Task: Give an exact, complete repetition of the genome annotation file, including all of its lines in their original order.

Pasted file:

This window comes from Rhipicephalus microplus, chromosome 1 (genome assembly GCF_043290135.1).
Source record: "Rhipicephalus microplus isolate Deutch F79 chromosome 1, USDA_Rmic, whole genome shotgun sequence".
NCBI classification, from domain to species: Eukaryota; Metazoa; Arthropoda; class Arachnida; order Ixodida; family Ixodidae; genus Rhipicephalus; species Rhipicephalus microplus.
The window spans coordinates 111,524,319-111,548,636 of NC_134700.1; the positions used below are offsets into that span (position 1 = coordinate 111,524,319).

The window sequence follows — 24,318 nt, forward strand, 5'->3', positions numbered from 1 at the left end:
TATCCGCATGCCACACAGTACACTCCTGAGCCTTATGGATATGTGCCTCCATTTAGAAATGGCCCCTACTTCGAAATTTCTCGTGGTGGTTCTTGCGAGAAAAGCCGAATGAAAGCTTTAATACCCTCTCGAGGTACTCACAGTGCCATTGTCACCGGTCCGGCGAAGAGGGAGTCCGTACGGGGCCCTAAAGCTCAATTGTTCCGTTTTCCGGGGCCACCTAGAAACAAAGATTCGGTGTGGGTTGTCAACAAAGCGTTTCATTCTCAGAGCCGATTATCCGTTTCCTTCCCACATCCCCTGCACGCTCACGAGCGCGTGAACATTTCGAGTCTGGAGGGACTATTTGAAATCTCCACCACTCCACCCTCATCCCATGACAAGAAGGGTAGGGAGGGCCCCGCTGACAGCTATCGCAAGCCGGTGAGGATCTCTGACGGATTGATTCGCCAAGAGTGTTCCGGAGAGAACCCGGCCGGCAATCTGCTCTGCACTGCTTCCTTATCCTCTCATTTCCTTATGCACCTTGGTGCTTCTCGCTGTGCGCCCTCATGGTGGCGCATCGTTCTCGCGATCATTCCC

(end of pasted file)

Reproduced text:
This window comes from Rhipicephalus microplus, chromosome 1 (genome assembly GCF_043290135.1).
Source record: "Rhipicephalus microplus isolate Deutch F79 chromosome 1, USDA_Rmic, whole genome shotgun sequence".
NCBI classification, from domain to species: Eukaryota; Metazoa; Arthropoda; class Arachnida; order Ixodida; family Ixodidae; genus Rhipicephalus; species Rhipicephalus microplus.
The window spans coordinates 111,524,319-111,548,636 of NC_134700.1; the positions used below are offsets into that span (position 1 = coordinate 111,524,319).

The window sequence follows — 24,318 nt, forward strand, 5'->3', positions numbered from 1 at the left end:
TATCCGCATGCCACACAGTACACTCCTGAGCCTTATGGATATGTGCCTCCATTTAGAAATGGCCCCTACTTCGAAATTTCTCGTGGTGGTTCTTGCGAGAAAAGCCGAATGAAAGCTTTAATACCCTCTCGAGGTACTCACAGTGCCATTGTCACCGGTCCGGCGAAGAGGGAGTCCGTACGGGGCCCTAAAGCTCAATTGTTCCGTTTTCCGGGGCCACCTAGAAACAAAGATTCGGTGTGGGTTGTCAACAAAGCGTTTCATTCTCAGAGCCGATTATCCGTTTCCTTCCCACATCCCCTGCACGCTCACGAGCGCGTGAACATTTCGAGTCTGGAGGGACTATTTGAAATCTCCACCACTCCACCCTCATCCCATGACAAGAAGGGTAGGGAGGGCCCCGCTGACAGCTATCGCAAGCCGGTGAGGATCTCTGACGGATTGATTCGCCAAGAGTGTTCCGGAGAGAACCCGGCCGGCAATCTGCTCTGCACTGCTTCCTTATCCTCTCATTTCCTTATGCACCTTGGTGCTTCTCGCTGTGCGCCCTCATGGTGGCGCATCGTTCTCGCGATCATTCCC